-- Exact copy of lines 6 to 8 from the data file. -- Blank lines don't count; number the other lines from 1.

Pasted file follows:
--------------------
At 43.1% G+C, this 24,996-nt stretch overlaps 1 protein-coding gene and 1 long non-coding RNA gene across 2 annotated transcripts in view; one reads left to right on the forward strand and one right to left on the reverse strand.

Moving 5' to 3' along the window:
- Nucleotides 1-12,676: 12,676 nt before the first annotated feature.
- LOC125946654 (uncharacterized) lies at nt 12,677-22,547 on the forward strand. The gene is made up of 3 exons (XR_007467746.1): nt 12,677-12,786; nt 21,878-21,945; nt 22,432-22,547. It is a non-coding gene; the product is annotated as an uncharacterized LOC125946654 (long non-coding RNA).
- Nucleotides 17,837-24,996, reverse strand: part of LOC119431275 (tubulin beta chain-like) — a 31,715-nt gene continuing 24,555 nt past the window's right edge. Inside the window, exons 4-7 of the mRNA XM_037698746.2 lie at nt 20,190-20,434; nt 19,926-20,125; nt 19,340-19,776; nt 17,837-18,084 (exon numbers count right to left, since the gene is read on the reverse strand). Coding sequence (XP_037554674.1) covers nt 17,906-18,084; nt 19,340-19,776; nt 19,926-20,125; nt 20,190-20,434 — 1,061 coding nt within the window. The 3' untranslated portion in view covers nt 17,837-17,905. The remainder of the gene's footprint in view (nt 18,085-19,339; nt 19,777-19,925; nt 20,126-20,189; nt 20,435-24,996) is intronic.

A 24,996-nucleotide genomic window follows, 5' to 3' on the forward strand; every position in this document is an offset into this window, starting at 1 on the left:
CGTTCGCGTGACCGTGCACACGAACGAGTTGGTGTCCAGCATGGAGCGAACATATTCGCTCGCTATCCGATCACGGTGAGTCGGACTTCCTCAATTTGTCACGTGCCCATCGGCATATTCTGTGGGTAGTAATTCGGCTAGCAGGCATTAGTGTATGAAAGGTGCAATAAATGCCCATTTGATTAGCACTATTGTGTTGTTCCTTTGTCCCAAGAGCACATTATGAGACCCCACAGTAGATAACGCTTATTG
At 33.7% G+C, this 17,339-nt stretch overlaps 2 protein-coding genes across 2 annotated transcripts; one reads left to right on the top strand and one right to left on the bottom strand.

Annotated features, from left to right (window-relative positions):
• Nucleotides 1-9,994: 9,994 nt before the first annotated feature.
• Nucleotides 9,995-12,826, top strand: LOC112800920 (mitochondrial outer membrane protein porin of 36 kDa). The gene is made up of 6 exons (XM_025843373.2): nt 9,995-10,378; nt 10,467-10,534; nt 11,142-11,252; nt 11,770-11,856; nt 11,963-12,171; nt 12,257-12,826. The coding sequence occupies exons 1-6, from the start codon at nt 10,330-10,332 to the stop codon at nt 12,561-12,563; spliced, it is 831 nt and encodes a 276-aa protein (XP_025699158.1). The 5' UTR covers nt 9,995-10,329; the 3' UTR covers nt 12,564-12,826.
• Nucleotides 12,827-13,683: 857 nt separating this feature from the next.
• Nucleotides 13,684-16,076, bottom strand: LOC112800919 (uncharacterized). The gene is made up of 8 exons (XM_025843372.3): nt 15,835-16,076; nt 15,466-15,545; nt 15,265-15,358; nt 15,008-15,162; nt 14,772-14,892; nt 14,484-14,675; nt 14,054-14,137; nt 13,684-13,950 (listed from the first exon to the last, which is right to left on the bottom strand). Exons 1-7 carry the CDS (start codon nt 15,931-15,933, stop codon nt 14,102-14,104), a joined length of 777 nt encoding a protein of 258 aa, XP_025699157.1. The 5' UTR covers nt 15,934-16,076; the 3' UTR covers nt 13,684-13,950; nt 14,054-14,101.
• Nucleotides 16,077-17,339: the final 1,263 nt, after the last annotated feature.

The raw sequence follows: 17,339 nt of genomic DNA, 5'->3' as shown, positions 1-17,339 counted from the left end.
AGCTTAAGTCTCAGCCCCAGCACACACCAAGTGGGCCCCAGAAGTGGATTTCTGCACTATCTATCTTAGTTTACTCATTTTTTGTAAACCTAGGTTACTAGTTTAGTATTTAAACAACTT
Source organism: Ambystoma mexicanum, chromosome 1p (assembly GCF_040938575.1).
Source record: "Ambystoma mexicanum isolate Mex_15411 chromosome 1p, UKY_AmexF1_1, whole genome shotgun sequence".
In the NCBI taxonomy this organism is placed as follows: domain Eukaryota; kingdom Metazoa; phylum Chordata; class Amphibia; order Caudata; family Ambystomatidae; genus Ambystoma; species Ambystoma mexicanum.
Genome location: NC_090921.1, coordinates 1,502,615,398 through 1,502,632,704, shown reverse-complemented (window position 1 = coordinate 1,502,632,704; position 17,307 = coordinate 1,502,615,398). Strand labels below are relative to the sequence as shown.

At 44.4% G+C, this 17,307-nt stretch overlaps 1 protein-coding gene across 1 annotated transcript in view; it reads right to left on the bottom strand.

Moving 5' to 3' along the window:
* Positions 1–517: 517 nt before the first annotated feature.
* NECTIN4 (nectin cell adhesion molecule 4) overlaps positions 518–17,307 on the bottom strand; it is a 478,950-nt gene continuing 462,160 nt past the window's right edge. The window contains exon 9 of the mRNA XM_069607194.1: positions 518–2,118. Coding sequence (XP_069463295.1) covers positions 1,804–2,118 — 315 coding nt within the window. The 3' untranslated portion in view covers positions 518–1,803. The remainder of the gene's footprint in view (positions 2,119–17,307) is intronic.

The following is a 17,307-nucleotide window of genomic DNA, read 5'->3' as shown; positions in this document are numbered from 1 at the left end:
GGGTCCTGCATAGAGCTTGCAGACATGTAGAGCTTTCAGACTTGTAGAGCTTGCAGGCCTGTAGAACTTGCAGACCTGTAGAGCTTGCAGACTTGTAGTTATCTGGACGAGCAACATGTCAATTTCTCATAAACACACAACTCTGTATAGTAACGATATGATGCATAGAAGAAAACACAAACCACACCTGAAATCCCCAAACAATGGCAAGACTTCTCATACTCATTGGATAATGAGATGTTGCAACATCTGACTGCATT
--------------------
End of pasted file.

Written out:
A 24,996-nucleotide genomic window follows, 5' to 3' on the forward strand; every position in this document is an offset into this window, starting at 1 on the left:
CGTTCGCGTGACCGTGCACACGAACGAGTTGGTGTCCAGCATGGAGCGAACATATTCGCTCGCTATCCGATCACGGTGAGTCGGACTTCCTCAATTTGTCACGTGCCCATCGGCATATTCTGTGGGTAGTAATTCGGCTAGCAGGCATTAGTGTATGAAAGGTGCAATAAATGCCCATTTGATTAGCACTATTGTGTTGTTCCTTTGTCCCAAGAGCACATTATGAGACCCCACAGTAGATAACGCTTATTG
At 33.7% G+C, this 17,339-nt stretch overlaps 2 protein-coding genes across 2 annotated transcripts; one reads left to right on the top strand and one right to left on the bottom strand.